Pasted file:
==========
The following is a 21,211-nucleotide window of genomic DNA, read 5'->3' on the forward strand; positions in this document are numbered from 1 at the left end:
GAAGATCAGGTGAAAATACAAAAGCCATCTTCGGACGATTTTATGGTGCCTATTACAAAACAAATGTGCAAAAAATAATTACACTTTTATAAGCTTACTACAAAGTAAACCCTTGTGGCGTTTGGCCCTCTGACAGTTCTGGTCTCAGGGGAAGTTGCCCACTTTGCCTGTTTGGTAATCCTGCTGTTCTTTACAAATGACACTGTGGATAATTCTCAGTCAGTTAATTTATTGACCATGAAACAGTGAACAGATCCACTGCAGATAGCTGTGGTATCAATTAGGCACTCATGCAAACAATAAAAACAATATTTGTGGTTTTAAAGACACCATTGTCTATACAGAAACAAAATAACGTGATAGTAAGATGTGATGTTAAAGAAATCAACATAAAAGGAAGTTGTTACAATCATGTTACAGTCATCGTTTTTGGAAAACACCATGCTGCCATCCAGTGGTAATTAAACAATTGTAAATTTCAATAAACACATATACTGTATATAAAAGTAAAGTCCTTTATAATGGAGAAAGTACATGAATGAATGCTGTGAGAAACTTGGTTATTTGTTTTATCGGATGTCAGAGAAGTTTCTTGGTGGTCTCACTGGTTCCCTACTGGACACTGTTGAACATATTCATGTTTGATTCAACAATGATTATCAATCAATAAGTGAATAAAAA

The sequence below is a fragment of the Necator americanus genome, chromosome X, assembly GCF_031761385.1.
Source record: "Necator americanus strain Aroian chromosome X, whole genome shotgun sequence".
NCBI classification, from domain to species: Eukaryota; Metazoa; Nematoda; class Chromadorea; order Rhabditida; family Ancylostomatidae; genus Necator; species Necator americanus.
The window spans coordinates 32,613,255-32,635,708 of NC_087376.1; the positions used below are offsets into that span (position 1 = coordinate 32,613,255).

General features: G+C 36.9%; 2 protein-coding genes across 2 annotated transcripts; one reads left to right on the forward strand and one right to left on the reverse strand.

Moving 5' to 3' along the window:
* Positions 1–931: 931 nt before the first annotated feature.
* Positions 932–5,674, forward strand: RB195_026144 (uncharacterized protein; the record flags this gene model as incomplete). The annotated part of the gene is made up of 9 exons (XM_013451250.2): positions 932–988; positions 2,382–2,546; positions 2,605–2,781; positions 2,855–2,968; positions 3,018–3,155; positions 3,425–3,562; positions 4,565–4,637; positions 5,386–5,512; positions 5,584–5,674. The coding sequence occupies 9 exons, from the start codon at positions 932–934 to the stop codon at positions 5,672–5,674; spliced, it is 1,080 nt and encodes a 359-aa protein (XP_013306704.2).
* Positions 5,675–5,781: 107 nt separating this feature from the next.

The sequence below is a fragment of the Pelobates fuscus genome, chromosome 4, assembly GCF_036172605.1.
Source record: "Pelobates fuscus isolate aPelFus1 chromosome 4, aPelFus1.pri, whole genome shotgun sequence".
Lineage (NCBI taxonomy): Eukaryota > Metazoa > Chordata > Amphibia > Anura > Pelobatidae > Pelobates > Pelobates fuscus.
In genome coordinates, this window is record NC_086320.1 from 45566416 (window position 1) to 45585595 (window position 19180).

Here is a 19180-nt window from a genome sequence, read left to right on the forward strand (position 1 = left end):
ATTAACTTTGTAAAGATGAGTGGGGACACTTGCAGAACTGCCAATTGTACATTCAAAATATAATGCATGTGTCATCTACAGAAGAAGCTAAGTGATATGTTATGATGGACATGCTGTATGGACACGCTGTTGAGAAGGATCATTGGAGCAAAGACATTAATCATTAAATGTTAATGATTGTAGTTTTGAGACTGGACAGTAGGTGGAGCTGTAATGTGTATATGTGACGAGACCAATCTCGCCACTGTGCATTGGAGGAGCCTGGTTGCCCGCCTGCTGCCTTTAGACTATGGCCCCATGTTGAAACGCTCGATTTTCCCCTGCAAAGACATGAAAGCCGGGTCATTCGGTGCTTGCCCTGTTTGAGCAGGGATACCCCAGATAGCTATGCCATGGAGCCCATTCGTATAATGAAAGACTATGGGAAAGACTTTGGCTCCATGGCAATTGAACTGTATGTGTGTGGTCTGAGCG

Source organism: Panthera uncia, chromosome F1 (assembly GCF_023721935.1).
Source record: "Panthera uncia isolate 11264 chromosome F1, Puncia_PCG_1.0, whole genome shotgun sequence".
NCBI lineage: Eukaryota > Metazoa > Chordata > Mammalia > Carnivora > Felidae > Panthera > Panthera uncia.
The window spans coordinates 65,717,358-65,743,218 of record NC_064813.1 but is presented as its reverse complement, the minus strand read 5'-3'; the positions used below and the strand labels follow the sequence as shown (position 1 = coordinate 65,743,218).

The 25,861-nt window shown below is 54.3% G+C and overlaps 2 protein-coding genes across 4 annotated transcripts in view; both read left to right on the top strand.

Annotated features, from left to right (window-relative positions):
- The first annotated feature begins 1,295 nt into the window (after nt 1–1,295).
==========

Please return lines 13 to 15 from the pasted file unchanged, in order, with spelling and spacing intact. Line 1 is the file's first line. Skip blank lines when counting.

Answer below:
Source record: "Pelobates fuscus isolate aPelFus1 chromosome 4, aPelFus1.pri, whole genome shotgun sequence".
Lineage (NCBI taxonomy): Eukaryota > Metazoa > Chordata > Amphibia > Anura > Pelobatidae > Pelobates > Pelobates fuscus.
In genome coordinates, this window is record NC_086320.1 from 45566416 (window position 1) to 45585595 (window position 19180).